After Charlottesville, she’s standing for love

Georgians gathered in the town of Roswell in solidarity with the victims of violence in Charlottesville. (Madeleine Deisen/YJI)
ROSWELL, Georgia, U.S.A. – As I watched events unfold in Charlottesville Friday and Saturday, my main emotion was shock. I could not process the presence of white supremacists marching proudly and threateningly down the streets of Virginia with Confederate and swastika symbols in hand.
But upon further consideration, I realized that while my fear, anger, and disgust were called for, my shock was not.
How could I be shocked that such a large group of white supremacists exists when the White House is infiltrated with white supremacist ideas?
Before last year’s presidential election, David Duke, a former Ku Klux Klan Grand
Wizard, endorsed then-candidate Donald Trump.

Trump works with Steve Bannon, founder of Breitbart News, an “alt-right” media outlet which has published overtly racist and anti-Semitic material. His other advisors include Sebastian Gorka and Stephen Miller, both known for their white nationalist and xenophobic ideologies.

A protestor stands outside Barrington Hall in Roswell, Georgia, the home of the town’s founders, who were slave owners. The sign says,”White silence is compliance.” (Madeleine Deisen/YJI)

Since Trump took office, many events have been worthy of outrage. But I hope the
heartbreaking, surreal violence in Charlottesville will be a wakeup call for all Americans. I hope everyone – from participants in the Women’s March to Trump voters – will love one another in the face of hatred and put in the work for justice and equality.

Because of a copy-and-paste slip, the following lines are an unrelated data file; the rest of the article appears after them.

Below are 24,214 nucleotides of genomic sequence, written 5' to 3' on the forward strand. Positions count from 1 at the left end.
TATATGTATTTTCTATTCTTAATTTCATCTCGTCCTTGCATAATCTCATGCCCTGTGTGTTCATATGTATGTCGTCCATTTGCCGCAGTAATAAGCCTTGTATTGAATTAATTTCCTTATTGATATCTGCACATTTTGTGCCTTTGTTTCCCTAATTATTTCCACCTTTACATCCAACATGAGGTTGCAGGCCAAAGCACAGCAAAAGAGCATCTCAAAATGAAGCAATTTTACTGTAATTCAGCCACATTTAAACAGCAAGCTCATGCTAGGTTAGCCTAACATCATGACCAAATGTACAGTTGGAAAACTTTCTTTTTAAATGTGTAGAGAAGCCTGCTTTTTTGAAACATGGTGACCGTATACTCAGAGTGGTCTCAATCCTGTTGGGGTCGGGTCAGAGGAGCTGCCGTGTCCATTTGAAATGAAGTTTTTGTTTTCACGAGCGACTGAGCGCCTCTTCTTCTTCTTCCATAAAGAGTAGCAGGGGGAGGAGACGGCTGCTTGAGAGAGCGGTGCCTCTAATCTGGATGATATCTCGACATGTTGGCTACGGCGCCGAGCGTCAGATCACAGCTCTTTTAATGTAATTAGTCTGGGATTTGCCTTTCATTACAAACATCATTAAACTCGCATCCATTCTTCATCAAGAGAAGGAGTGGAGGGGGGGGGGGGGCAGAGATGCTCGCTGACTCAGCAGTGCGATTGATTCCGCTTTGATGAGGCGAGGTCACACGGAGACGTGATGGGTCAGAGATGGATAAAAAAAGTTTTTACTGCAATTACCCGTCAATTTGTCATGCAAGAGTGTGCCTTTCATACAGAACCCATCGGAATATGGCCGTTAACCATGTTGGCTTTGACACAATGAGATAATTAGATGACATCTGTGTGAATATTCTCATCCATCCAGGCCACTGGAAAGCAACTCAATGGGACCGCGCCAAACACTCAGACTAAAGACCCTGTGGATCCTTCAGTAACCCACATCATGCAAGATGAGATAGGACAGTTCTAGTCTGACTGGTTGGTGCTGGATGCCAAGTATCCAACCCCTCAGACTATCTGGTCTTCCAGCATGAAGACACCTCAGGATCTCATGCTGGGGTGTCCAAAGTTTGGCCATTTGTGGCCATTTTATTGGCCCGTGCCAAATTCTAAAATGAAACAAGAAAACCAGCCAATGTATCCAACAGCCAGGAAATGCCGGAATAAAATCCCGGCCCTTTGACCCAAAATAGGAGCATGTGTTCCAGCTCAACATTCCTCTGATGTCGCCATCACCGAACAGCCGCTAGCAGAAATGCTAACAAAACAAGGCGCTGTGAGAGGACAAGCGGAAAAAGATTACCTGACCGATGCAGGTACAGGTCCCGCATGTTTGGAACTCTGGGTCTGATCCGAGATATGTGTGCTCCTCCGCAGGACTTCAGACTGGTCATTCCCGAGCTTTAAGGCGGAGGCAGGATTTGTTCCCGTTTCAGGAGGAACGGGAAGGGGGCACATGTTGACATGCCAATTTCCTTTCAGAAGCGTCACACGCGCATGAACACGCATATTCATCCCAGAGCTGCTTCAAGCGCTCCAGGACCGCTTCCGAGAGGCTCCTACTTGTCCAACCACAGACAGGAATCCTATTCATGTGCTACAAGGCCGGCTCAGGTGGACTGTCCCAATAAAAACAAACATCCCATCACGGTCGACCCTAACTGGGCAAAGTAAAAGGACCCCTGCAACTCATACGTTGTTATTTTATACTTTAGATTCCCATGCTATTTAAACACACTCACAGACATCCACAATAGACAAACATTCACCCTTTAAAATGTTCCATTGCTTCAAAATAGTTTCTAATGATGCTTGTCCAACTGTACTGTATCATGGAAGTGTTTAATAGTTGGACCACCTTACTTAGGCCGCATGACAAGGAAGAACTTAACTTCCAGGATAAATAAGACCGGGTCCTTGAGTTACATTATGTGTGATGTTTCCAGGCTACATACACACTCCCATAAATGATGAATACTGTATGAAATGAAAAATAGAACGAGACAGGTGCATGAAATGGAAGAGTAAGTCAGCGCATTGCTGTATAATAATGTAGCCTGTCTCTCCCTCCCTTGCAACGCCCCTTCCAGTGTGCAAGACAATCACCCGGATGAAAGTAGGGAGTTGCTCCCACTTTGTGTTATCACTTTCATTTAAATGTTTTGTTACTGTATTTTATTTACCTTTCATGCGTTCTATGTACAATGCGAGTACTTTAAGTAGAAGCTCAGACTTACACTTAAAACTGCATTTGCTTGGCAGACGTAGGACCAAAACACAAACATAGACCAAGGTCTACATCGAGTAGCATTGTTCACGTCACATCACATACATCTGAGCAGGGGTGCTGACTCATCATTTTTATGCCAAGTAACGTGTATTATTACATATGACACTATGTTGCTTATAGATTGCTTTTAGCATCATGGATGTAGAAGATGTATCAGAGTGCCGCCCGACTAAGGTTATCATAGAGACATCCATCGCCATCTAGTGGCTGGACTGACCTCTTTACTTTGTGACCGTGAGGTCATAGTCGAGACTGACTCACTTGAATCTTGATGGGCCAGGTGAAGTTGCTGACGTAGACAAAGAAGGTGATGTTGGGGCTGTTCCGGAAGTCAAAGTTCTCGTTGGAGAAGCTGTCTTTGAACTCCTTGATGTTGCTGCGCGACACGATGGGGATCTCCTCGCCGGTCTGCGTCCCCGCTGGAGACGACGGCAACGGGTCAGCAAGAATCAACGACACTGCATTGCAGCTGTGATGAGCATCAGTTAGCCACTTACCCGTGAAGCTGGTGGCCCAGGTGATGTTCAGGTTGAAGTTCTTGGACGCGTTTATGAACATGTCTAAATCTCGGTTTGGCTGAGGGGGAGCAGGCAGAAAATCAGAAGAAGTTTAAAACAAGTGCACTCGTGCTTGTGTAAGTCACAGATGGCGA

And I do believe there is hope.
Against the backdrop of bigotry shown in Charlottesville, I attended a rally in the
town square of Roswell, Georgia to show solidarity with the peaceful counter-protestors and victims of violence in Charlottesville.
Like Charlottesville and most Southern towns, Roswell has its own history of slavery and oppression. Near the town square is Barrington Hall, where the founders of Roswell lived along with their slaves.
But instead of Confederate flags like those of the marchers in Charlottesville, we carried rainbow flags to show solidarity with Americans of all identities.

YJI reporter Madeleine Deisen and her mother, Shannon Deisen, holding a sign that says, “History has its eyes on you.” (YJI)

Our group was multicultural, and included everyone from whites with Southern accents to Asian-American immigrants. People carried signs that emphasized love, peace, and speaking up against all forms of hatred and oppression.

Charlottesville is further proof that we as Americans can’t continue to sweep our current and past racism under the rug. But even though we must acknowledge the existence of
and work to dismantle racism, the domestic terrorists in Charlottesville do not represent the America I know.

The America I believe in is the loving group of people in Roswell who stood up for their fellow citizens and for love – and all the people who will continue to do so. 

Madeleine Deisen is a Reporter with Youth Journalism International.

See more viewpoints on Charlottesville from Youth Journalism International students around the U.S. From Connecticut, Max Turgeon writes that what happened there will make America stronger. From Iowa, Garret Reich urges America to take a good look at itself and respond peacefully. From California, where Shannon Yang is concerned about the impact of what happened in Charlottesville on the First Amendment.
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